Barrier Three: A Changing Workforce

Our labor workforce is growing older & participation is declining

“For 15 months in a row, the unemployment rate has been at or below 4.0% as May’s unemployment rate remained at 3.6%, the lowest rate since 1969.”


Let’s talk numbers.

Our labor workforce is changing. We all know it is growing older and the participation in our labor workforce is declining. In 2000 67.1 percent of the non-institutionalized population worked, that number is down to 61%*1. That’s hundreds of thousands of workers less. The share of workers age 55 and older are growing up from 16.8% in 2006 to 22.4% in 2016 and a projected 24.8% in 2026. For the entire workforce, the median age is 42. And well, the numbers located are not substantiated, many suggest the average age of a trade worker is in the high fifties.

Civilian non-institutional population and labor force is growing

The workforce is also changing racial and ethnic composition. “Two groups of workers—Asians and those of Hispanic origin—are expected to grow much faster than the average annual rate from 2016 to 2026: 2.5 percent and 2.7 percent, respectively. Workers of Hispanic origin are expected to make up about 1 out of 5 workers in 2026.”*2 In addition, people from non-white ethnic groups tend to be younger.

Compounding this, the resident population is projected to grow much more slowly over the next few decades with projected levels of births and net international migration continuing to decline. All of this means the population in the United States is growing more slowly and it is getting older.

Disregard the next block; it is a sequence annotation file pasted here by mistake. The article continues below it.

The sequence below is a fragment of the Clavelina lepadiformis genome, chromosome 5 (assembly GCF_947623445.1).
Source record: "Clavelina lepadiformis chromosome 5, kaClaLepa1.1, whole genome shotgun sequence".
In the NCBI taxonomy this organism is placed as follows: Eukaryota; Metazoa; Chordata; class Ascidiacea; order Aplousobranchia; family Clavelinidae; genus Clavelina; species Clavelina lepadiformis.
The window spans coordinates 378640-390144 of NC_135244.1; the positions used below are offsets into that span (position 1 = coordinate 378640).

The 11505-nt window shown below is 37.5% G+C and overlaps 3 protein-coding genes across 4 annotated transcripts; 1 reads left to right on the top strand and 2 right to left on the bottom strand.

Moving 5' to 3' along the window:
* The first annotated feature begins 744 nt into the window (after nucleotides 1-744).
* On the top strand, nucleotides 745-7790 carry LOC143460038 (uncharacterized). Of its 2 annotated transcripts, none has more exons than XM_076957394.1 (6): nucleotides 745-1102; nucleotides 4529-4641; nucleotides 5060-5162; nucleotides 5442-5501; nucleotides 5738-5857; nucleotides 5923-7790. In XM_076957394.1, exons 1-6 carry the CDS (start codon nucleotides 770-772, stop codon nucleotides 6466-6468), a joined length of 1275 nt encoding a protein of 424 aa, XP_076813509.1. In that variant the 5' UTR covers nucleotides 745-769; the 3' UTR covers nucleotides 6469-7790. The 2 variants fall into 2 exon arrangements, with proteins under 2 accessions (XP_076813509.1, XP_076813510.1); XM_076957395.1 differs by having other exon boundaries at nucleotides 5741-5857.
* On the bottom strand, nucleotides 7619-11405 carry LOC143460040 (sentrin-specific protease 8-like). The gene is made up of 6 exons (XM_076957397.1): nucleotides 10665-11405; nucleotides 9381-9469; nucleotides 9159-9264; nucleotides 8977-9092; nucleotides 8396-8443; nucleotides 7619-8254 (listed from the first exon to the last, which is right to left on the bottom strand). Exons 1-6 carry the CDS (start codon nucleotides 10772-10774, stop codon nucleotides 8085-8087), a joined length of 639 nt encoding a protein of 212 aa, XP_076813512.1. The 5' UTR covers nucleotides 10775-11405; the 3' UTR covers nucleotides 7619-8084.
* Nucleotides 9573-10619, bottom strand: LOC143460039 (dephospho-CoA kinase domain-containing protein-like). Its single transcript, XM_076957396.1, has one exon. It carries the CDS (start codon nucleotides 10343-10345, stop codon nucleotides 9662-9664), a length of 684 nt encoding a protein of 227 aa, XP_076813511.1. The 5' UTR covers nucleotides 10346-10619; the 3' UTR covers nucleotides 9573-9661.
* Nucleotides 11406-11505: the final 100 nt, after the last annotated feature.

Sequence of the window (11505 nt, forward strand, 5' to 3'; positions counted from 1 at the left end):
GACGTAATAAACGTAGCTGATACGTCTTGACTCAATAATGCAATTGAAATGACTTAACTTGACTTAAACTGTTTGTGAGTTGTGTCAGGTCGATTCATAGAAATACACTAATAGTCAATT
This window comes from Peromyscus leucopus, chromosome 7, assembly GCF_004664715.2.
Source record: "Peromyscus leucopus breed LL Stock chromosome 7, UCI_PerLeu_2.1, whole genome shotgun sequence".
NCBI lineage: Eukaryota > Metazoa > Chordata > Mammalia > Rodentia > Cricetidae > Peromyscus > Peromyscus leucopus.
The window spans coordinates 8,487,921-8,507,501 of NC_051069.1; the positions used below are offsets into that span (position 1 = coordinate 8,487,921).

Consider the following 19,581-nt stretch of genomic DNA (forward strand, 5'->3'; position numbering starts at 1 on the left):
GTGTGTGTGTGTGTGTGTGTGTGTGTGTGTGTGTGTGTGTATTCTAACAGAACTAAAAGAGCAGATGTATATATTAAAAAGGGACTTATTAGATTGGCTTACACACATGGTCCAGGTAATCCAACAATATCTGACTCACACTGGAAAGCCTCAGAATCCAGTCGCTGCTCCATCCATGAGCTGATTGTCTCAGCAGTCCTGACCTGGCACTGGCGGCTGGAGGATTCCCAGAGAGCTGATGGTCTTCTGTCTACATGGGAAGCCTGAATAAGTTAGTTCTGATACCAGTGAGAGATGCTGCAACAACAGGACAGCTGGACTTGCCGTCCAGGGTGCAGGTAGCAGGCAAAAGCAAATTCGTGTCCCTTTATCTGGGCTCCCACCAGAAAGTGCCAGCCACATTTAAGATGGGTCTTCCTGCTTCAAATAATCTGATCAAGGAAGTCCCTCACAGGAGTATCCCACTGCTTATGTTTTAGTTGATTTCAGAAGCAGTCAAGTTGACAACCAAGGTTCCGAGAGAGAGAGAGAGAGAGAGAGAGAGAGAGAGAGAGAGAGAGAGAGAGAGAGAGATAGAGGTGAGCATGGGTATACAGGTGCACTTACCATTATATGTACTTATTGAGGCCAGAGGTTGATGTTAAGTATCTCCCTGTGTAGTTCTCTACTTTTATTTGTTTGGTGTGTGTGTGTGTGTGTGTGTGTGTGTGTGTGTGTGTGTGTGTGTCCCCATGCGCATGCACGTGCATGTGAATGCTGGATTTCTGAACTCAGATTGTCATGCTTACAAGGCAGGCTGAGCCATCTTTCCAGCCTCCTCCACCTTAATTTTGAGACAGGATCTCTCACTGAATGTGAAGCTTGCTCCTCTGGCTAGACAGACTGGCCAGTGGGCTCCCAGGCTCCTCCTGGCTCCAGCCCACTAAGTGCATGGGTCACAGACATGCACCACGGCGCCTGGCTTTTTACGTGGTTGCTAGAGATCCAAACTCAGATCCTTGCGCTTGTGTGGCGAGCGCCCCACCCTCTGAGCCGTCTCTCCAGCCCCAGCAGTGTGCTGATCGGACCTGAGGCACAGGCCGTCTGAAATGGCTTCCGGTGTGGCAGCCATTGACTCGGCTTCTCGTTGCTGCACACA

This summary from the Bureau of Labor Statistics sums it up, “The leading edge of the baby boomers turned 62 in 2008 and became eligible for Social Security retirement benefits. Since then, large numbers of them have been exiting the labor force every year. Women’s participation rates already peaked more than a decade ago. Younger people are staying in school longer in order to be able to obtain better paying jobs in the future; thus, they are entering the labor force later. Accordingly, the participation rates for most of the age, gender, race, and ethnic groups are projected to decrease over the 2014–24 period. Consequently, BLS projects that, as a result of all these factors, the slower growth of the labor force that we have seen since 2000 will continue, at 0.5 percent from 2014 to 2024.”*3


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